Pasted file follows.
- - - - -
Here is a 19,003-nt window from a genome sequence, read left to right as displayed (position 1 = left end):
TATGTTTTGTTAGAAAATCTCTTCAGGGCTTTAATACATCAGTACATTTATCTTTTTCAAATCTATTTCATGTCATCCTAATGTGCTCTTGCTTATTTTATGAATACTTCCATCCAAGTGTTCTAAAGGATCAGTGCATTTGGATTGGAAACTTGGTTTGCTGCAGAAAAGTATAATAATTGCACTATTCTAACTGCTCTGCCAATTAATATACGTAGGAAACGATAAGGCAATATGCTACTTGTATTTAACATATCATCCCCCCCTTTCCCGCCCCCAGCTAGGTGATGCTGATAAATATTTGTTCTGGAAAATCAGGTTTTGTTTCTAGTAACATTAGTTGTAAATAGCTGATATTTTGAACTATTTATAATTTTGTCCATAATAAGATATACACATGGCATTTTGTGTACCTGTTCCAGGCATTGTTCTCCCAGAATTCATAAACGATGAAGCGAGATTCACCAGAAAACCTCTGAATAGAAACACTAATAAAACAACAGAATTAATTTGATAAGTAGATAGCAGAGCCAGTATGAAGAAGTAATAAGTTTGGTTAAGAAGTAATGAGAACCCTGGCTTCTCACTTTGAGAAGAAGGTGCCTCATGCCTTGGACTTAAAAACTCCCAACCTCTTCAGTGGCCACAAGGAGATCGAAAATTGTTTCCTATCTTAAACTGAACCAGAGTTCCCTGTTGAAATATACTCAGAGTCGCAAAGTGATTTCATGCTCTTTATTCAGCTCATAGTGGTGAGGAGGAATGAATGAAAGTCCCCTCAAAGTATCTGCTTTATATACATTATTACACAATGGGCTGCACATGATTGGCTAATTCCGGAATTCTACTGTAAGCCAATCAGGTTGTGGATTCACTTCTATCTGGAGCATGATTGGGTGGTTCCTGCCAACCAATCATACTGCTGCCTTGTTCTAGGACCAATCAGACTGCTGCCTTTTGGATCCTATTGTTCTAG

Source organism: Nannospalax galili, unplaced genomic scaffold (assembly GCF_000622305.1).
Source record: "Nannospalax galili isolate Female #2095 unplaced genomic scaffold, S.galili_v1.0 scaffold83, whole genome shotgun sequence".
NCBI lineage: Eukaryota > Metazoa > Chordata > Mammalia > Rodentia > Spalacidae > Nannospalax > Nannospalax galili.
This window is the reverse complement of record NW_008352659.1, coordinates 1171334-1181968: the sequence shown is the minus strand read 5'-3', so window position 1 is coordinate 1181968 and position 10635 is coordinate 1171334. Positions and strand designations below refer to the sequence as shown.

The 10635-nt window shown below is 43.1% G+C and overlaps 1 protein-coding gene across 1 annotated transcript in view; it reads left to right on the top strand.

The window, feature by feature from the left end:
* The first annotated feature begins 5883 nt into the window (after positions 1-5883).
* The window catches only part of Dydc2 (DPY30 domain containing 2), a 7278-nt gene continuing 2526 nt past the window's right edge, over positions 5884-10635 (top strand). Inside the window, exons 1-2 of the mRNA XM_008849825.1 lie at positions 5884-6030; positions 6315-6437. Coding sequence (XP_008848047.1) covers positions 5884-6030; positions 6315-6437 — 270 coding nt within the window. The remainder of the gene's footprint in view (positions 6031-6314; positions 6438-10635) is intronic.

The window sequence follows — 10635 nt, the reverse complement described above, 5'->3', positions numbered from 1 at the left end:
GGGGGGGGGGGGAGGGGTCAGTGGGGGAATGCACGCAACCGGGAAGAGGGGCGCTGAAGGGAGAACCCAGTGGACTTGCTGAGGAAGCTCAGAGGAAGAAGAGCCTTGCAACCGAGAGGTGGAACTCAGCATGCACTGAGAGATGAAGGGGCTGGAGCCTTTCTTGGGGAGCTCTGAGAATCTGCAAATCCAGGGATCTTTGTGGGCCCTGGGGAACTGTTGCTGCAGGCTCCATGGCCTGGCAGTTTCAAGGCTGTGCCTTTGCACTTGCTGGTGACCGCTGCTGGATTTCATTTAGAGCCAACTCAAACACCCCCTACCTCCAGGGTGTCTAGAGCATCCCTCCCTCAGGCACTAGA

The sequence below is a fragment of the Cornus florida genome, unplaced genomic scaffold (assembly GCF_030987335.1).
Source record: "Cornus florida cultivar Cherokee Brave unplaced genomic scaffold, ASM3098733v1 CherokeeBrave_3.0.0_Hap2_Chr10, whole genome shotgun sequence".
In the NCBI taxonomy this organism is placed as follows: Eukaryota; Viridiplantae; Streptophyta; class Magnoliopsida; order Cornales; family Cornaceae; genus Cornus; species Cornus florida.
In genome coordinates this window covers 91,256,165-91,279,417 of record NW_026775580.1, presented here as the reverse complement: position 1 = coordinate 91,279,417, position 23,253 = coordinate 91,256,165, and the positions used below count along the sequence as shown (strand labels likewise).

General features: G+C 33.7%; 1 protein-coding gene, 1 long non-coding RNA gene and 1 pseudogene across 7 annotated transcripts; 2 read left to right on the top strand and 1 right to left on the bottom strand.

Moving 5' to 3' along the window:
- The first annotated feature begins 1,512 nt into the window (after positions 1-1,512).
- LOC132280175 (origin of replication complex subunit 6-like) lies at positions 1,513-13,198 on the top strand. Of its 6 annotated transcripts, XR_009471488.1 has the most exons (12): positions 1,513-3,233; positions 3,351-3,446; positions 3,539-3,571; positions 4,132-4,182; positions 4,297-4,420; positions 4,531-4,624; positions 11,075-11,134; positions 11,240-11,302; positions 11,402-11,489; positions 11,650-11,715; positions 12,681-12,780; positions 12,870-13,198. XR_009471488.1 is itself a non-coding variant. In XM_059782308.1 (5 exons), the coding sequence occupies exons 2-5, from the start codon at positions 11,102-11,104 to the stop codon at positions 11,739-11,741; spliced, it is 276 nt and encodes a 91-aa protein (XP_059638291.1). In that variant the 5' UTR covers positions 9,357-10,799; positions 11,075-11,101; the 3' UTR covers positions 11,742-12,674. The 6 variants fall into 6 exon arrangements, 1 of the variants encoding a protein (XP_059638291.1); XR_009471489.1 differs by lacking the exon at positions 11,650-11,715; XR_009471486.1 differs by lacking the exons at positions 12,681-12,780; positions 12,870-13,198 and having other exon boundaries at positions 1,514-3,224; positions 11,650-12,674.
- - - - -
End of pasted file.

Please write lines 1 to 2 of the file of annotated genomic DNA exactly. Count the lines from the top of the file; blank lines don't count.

Here is a 19,003-nt window from a genome sequence, read left to right as displayed (position 1 = left end):
TATGTTTTGTTAGAAAATCTCTTCAGGGCTTTAATACATCAGTACATTTATCTTTTTCAAATCTATTTCATGTCATCCTAATGTGCTCTTGCTTATTTTATGAATACTTCCATCCAAGTGTTCTAAAGGATCAGTGCATTTGGATTGGAAACTTGGTTTGCTGCAGAAAAGTATAATAATTGCACTATTCTAACTGCTCTGCCAATTAATATACGTAGGAAACGATAAGGCAATATGCTACTTGTATTTAACATATCATCCCCCCCTTTCCCGCCCCCAGCTAGGTGATGCTGATAAATATTTGTTCTGGAAAATCAGGTTTTGTTTCTAGTAACATTAGTTGTAAATAGCTGATATTTTGAACTATTTATAATTTTGTCCATAATAAGATATACACATGGCATTTTGTGTACCTGTTCCAGGCATTGTTCTCCCAGAATTCATAAACGATGAAGCGAGATTCACCAGAAAACCTCTGAATAGAAACACTAATAAAACAACAGAATTAATTTGATAAGTAGATAGCAGAGCCAGTATGAAGAAGTAATAAGTTTGGTTAAGAAGTAATGAGAACCCTGGCTTCTCACTTTGAGAAGAAGGTGCCTCATGCCTTGGACTTAAAAACTCCCAACCTCTTCAGTGGCCACAAGGAGATCGAAAATTGTTTCCTATCTTAAACTGAACCAGAGTTCCCTGTTGAAATATACTCAGAGTCGCAAAGTGATTTCATGCTCTTTATTCAGCTCATAGTGGTGAGGAGGAATGAATGAAAGTCCCCTCAAAGTATCTGCTTTATATACATTATTACACAATGGGCTGCACATGATTGGCTAATTCCGGAATTCTACTGTAAGCCAATCAGGTTGTGGATTCACTTCTATCTGGAGCATGATTGGGTGGTTCCTGCCAACCAATCATACTGCTGCCTTGTTCTAGGACCAATCAGACTGCTGCCTTTTGGATCCTATTGTTCTAG